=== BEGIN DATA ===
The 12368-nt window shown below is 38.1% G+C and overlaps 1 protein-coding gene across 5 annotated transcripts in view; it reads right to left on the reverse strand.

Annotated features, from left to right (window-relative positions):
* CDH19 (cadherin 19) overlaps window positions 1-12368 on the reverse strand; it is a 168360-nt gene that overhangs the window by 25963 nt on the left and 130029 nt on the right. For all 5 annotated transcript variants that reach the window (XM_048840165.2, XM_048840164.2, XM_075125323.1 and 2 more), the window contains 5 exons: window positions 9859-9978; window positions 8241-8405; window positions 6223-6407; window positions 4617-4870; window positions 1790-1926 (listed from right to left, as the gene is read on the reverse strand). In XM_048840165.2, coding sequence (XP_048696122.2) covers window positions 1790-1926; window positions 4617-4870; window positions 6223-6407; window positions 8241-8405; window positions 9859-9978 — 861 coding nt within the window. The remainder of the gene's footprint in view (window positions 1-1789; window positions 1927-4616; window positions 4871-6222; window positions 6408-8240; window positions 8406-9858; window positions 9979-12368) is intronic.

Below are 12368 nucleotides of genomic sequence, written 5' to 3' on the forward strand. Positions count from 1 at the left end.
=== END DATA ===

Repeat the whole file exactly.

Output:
The 12368-nt window shown below is 38.1% G+C and overlaps 1 protein-coding gene across 5 annotated transcripts in view; it reads right to left on the reverse strand.

Annotated features, from left to right (window-relative positions):
* CDH19 (cadherin 19) overlaps window positions 1-12368 on the reverse strand; it is a 168360-nt gene that overhangs the window by 25963 nt on the left and 130029 nt on the right. For all 5 annotated transcript variants that reach the window (XM_048840165.2, XM_048840164.2, XM_075125323.1 and 2 more), the window contains 5 exons: window positions 9859-9978; window positions 8241-8405; window positions 6223-6407; window positions 4617-4870; window positions 1790-1926 (listed from right to left, as the gene is read on the reverse strand). In XM_048840165.2, coding sequence (XP_048696122.2) covers window positions 1790-1926; window positions 4617-4870; window positions 6223-6407; window positions 8241-8405; window positions 9859-9978 — 861 coding nt within the window. The remainder of the gene's footprint in view (window positions 1-1789; window positions 1927-4616; window positions 4871-6222; window positions 6408-8240; window positions 8406-9858; window positions 9979-12368) is intronic.

Below are 12368 nucleotides of genomic sequence, written 5' to 3' on the forward strand. Positions count from 1 at the left end.